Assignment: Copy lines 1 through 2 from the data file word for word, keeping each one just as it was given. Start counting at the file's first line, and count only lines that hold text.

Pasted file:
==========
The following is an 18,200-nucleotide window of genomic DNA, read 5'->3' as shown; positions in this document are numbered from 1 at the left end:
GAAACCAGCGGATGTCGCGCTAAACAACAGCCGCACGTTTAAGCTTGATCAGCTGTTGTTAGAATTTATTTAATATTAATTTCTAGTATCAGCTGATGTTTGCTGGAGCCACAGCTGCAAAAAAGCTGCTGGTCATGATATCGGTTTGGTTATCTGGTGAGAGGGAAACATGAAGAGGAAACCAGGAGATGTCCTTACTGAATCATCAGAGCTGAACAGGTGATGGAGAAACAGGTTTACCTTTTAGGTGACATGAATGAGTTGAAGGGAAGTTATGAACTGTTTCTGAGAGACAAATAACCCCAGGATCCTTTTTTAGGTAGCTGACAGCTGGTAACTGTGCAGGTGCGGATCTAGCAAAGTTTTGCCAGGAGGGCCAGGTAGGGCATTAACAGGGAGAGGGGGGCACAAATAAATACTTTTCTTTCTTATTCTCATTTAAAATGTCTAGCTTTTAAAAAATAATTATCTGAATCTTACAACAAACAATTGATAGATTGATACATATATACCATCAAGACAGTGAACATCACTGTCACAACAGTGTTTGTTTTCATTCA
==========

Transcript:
The following is an 18,200-nucleotide window of genomic DNA, read 5'->3' as shown; positions in this document are numbered from 1 at the left end:
GAAACCAGCGGATGTCGCGCTAAACAACAGCCGCACGTTTAAGCTTGATCAGCTGTTGTTAGAATTTATTTAATATTAATTTCTAGTATCAGCTGATGTTTGCTGGAGCCACAGCTGCAAAAAAGCTGCTGGTCATGATATCGGTTTGGTTATCTGGTGAGAGGGAAACATGAAGAGGAAACCAGGAGATGTCCTTACTGAATCATCAGAGCTGAACAGGTGATGGAGAAACAGGTTTACCTTTTAGGTGACATGAATGAGTTGAAGGGAAGTTATGAACTGTTTCTGAGAGACAAATAACCCCAGGATCCTTTTTTAGGTAGCTGACAGCTGGTAACTGTGCAGGTGCGGATCTAGCAAAGTTTTGCCAGGAGGGCCAGGTAGGGCATTAACAGGGAGAGGGGGGCACAAATAAATACTTTTCTTTCTTATTCTCATTTAAAATGTCTAGCTTTTAAAAAATAATTATCTGAATCTTACAACAAACAATTGATAGATTGATACATATATACCATCAAGACAGTGAACATCACTGTCACAACAGTGTTTGTTTTCATTCA